Employers have 15 working days after receipt of citations and proposed penalties to formally contest the alleged violations and/or penalties by sending a written notice to the Area Director.

Who Is Allowed To Carry Out A Scaffold Inspection


The following general information on citations and penalties describes the types of violations. It explains the employer’s actions if they receive a citation due to an inspection. In settling a penalty, OSHA has a policy of reducing penalties for small employers and those acting in good faith. For employer responsibilities, see OSHA Publication 3000, Employer Rights and Responsibilities.

  • Willful violation: A willful violation is cited when the employer intentionally and knowingly commits the violation. It is also cited when the employer commits a violation with plain indifference to the law.
  • Repeated violation: This violation is cited by OSHA when similar to a similar or previous violation.
  • Serious violation: OSHA cites a severe violation where there is a substantial probability that death or serious physical harm could result and that the employer knew, or should have known, of the hazard.
  • Other-than-serious violation: An other-than-serious violation is cited when the violation directly relates to safety and health but probably would not cause death or serious physical harm.
  • De Minimis: De minimis conditions are when an employer has implemented a measure different from one specified in a standard with no direct or immediate relationship to safety or health. These conditions do not result in citations or penalties.
  • Failure to Abate. A failure to abate violation exists when a previously cited hazardous condition, practice, or non-complying equipment has not been complied with since the prior inspection (i.e., the violation remains continuously uncorrected) and is discovered at a later inspection.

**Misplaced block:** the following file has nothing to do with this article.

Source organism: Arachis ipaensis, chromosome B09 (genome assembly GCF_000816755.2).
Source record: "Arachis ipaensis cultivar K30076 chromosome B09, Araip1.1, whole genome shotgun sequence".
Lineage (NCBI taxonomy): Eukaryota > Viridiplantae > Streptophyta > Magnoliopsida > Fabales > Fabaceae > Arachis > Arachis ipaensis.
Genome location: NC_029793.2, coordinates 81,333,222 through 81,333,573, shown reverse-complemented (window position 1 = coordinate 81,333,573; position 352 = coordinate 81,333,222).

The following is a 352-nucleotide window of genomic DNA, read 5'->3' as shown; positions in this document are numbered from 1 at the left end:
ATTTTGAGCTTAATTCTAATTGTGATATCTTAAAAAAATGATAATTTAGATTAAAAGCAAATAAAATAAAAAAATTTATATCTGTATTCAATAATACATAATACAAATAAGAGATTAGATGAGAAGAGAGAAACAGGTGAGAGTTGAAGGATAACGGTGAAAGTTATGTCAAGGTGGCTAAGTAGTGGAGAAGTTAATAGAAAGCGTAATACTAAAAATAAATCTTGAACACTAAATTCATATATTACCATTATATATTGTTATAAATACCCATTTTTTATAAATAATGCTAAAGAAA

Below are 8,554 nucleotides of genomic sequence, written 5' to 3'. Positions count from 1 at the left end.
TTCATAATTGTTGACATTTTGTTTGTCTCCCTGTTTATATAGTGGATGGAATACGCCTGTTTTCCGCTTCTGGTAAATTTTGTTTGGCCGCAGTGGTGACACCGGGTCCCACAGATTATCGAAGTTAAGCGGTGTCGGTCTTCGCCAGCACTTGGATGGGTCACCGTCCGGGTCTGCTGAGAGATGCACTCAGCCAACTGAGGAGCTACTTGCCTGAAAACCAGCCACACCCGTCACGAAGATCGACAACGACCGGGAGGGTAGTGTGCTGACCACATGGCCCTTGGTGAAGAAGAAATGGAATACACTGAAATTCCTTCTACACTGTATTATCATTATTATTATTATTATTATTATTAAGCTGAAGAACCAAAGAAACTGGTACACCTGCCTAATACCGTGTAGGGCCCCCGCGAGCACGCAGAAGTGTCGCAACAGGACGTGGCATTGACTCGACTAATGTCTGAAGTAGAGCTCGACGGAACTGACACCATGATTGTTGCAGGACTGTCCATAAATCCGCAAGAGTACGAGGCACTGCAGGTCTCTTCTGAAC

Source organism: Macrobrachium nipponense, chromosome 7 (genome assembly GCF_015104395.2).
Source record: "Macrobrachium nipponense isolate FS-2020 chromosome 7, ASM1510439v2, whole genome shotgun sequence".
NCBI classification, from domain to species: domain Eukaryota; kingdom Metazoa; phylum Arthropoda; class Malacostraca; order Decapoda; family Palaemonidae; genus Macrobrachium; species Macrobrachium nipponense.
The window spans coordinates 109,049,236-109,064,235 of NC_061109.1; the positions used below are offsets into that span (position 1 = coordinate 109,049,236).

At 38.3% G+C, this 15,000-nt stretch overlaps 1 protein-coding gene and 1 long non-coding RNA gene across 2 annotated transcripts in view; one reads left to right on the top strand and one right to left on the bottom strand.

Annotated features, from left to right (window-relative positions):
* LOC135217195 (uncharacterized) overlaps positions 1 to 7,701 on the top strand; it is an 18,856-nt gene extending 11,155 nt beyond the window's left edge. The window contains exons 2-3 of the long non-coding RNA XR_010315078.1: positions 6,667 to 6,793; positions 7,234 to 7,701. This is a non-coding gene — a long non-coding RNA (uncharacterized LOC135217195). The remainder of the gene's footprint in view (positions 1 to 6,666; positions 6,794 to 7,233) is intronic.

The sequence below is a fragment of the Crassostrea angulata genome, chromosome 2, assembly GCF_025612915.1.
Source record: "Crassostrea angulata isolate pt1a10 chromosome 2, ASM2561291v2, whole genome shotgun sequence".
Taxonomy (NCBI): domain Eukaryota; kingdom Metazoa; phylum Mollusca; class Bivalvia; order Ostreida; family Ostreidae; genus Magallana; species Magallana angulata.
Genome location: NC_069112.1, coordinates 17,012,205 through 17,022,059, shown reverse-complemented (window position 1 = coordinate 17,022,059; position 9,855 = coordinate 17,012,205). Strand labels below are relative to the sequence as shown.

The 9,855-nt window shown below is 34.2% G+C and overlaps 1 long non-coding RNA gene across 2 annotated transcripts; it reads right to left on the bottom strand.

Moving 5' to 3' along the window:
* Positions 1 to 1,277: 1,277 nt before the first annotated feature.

The penalties that OSHA assesses are based on the type of violation. In settling a penalty, OSHA has a policy of reducing penalties for small employers and those acting in good faith. For serious violations, OSHA may also reduce the proposed penalty based on the gravity of the alleged violation. No reasonable faith adjustment will be made for alleged willful violations. No reasonable faith adjustment will be made for alleged willful violations. Below are the penalty amounts as of 2021:

  • Serious and other-than-serious violations: OSHA may propose penalties of up to $13,653 for each serious, other-than-serious, and repeated violation.
  • Failure to abate. When the employer fails to abate a violation, a maximum of $13,653 may be proposed per day. The violation remains unabated beyond the abatement date. Generally, there is a 30-day maximum limit.
  • Willful or repeated violations: OSHA may propose penalties of up to $136,532 for each willful or repeated violation.
  • OSHA cites employers, not employees: It is essential to know that the OSHA Act does not provide for the issuance of citations or the proposal of penalties against employees. Employers are responsible for employee compliance with the standards.
  • Penalty Adjustments: OSHA may apply penalty adjustments that vary depending on the employer’s size (maximum number of employees), good faith, and the history of previous violations. Adjustments based on the number of employees may be applied as follows:
  • 70 percent for employers with 1-10 employees
  • 60 percent for employers with 11-25 employees
  • 30 percent for employers with 26-100 employees
  • 10 percent for employers with 101-250 employees
  • 10 percent for employers with 101-250 workers

Employers should ensure they follow all OSHA regulations and provide a safe working environment to avoid potential fines or penalties. Taking the necessary steps to comply with safety regulations, such as providing appropriate training and protective equipment, can help employers pass OSHA inspections without any issues. Knowing the differences between programmed and unprogrammed inspections is essential for employers to ensure workplace safety.

By understanding both types of OSHA inspections, you can ensure that your workplace remains compliant with safety regulations. This will not only help you avoid fines or penalties, but will also provide peace of mind to both employees and employers alike. Taking the necessary steps to be compliant with OSHA standards is essential for any business looking to remain safe and profitable.

About Waqar Ali

My name is Waqar and I am a Health and Safety Advisor at Laing O'Rourke, one of the leading construction companies in the UK. I have always been passionate about safety and have pursued a career in this field to make a positive impact on people's lives.